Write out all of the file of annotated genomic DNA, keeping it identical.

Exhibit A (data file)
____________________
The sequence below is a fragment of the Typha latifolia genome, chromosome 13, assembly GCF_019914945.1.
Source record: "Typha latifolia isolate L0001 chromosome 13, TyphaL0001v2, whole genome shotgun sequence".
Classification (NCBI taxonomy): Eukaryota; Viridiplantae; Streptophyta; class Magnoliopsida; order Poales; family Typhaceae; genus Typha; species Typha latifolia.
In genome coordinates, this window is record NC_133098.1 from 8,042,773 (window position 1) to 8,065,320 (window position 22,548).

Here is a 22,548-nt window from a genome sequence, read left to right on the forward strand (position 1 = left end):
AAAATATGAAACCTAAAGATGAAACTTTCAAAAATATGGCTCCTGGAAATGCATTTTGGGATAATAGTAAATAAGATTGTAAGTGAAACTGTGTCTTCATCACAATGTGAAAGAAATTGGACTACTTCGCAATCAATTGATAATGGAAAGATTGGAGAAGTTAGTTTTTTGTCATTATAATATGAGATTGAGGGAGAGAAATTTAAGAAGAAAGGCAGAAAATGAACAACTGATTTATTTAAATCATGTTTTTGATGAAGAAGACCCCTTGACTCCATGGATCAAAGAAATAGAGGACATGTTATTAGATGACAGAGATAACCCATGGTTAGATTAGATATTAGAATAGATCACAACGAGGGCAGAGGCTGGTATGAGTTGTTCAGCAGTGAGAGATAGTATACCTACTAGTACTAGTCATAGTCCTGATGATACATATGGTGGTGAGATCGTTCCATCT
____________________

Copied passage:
The sequence below is a fragment of the Typha latifolia genome, chromosome 13, assembly GCF_019914945.1.
Source record: "Typha latifolia isolate L0001 chromosome 13, TyphaL0001v2, whole genome shotgun sequence".
Classification (NCBI taxonomy): Eukaryota; Viridiplantae; Streptophyta; class Magnoliopsida; order Poales; family Typhaceae; genus Typha; species Typha latifolia.
In genome coordinates, this window is record NC_133098.1 from 8,042,773 (window position 1) to 8,065,320 (window position 22,548).

Here is a 22,548-nt window from a genome sequence, read left to right on the forward strand (position 1 = left end):
AAAATATGAAACCTAAAGATGAAACTTTCAAAAATATGGCTCCTGGAAATGCATTTTGGGATAATAGTAAATAAGATTGTAAGTGAAACTGTGTCTTCATCACAATGTGAAAGAAATTGGACTACTTCGCAATCAATTGATAATGGAAAGATTGGAGAAGTTAGTTTTTTGTCATTATAATATGAGATTGAGGGAGAGAAATTTAAGAAGAAAGGCAGAAAATGAACAACTGATTTATTTAAATCATGTTTTTGATGAAGAAGACCCCTTGACTCCATGGATCAAAGAAATAGAGGACATGTTATTAGATGACAGAGATAACCCATGGTTAGATTAGATATTAGAATAGATCACAACGAGGGCAGAGGCTGGTATGAGTTGTTCAGCAGTGAGAGATAGTATACCTACTAGTACTAGTCATAGTCCTGATGATACATATGGTGGTGAGATCGTTCCATCT